Mr. Sammler’s Planet explores the typical Bellovian conflict of accepting the world on its own terms while recognizing and adhering to higher spiritual values. The “planet” of Mr. Sammler is not the moon—a plan for the colonization of which has been proposed by his scientist friend—but the very earth itself. Moreover, Mr. Sammler, an aged, one-eyed Polish Jew now living in New York with his daughter, is not an astronomer by profession but by a philosophical state of mind. With his one good eye he peers through the telescope of history, exploring the cultural landscape of a planet which has just sent a man to the moon yet which is rife with social and political cant and a spiritual emptiness. Having escaped death in a concentration camp during World War II, Sammler is disillusioned, even horrified by the violence around him. The novel presents a dreary, hellish picture of New York of the late 1960’s. Surrounded by muggers, pickpockets, and an assortment of hollow intellectuals, Sammler is convinced that the world has gone mad, that the human race has deteriorated into barbarism.
An indictment of the radicalism of the era, the novel is Bellow’s bleakest, and Mr. Sammler his most despairing hero, a survivor of the Nazis who finds an almost cosmic indifference in the prevailing violence and decay. For Mr. Sammler, New York City is representative of the demise of culture, of humanism.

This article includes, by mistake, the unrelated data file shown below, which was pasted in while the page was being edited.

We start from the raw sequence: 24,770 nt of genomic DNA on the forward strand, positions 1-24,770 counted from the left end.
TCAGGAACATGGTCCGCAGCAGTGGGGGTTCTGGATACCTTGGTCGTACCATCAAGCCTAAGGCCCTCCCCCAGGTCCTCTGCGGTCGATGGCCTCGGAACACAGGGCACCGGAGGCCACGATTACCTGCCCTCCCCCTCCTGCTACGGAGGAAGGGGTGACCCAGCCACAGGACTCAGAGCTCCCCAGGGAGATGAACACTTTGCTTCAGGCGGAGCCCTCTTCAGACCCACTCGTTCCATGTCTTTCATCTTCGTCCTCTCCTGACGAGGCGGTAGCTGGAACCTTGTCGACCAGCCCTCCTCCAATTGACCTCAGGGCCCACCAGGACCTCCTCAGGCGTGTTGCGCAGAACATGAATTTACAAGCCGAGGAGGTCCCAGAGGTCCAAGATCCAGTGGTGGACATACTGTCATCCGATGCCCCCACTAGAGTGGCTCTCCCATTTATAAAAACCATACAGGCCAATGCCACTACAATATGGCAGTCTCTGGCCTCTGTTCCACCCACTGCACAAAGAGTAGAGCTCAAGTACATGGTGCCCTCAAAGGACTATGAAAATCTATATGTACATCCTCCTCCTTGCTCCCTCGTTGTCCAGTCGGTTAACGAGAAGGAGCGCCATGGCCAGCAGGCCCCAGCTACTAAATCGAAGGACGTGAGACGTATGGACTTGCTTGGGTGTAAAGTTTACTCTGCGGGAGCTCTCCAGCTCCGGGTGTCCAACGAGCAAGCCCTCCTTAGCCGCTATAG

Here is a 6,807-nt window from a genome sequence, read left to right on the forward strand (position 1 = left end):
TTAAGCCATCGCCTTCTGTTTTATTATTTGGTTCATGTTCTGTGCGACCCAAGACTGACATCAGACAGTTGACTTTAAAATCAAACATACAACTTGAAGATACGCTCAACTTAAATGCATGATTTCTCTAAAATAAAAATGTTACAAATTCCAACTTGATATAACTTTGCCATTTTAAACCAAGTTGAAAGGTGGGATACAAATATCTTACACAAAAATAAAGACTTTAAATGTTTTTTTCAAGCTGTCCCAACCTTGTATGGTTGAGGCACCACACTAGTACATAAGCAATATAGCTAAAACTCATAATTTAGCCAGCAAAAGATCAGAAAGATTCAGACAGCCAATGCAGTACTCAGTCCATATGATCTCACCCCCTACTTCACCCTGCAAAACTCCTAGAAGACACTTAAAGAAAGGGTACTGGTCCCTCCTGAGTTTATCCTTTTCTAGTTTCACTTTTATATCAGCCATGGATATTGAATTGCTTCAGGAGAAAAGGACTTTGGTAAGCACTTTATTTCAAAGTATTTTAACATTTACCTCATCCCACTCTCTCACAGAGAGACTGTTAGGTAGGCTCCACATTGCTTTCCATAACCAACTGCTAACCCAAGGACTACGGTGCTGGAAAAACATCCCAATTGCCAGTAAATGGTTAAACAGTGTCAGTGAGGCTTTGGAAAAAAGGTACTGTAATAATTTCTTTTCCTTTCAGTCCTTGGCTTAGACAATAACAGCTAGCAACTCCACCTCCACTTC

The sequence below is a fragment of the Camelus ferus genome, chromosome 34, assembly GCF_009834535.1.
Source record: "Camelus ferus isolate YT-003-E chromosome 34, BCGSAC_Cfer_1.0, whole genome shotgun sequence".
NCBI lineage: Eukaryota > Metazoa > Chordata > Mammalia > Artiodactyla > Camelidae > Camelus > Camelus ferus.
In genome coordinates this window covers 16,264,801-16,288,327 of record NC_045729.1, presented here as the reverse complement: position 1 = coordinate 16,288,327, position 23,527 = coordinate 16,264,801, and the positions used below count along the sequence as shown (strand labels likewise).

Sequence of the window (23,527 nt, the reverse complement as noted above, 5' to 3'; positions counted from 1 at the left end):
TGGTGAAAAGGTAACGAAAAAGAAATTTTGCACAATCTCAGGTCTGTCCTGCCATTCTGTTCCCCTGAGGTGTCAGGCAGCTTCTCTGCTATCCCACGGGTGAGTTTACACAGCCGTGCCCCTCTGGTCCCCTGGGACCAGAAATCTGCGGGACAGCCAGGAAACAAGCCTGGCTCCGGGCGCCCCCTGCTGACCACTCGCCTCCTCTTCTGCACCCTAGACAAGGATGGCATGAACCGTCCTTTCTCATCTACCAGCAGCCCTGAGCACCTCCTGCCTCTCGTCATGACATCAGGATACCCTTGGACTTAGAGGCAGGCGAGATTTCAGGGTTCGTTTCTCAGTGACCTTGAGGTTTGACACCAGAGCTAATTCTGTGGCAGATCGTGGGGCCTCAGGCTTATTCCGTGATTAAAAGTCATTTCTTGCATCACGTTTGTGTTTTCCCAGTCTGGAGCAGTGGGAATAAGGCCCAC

In the course of his three-day adventure that constitutes the heart of the plot, Sammler experiences fear of death at the hands of a “Negro” deviant, engages in a philosophical conversation about biology and human will with his scientist friend, and makes an abortive attempt to visit his dying nephew. Each day presents one aspect of the endemic cultural decline.
The last scene of the novel is crucial in understanding Mr. Sammler’s ultimate resignation. Too late to say good-bye to his dying nephew, Sammler stands at the bedside of the corpse and mutters a kind of prayer for the dead. The scene is reminiscent of the final act of an earlier Bellovian hero: Tommy Wilhelm in Seize the Day, broke and desperate, visits a funeral chapel and weeps for the unknown dead. Sammler’s prayer is a similar act, a personal mourning for dead humanity.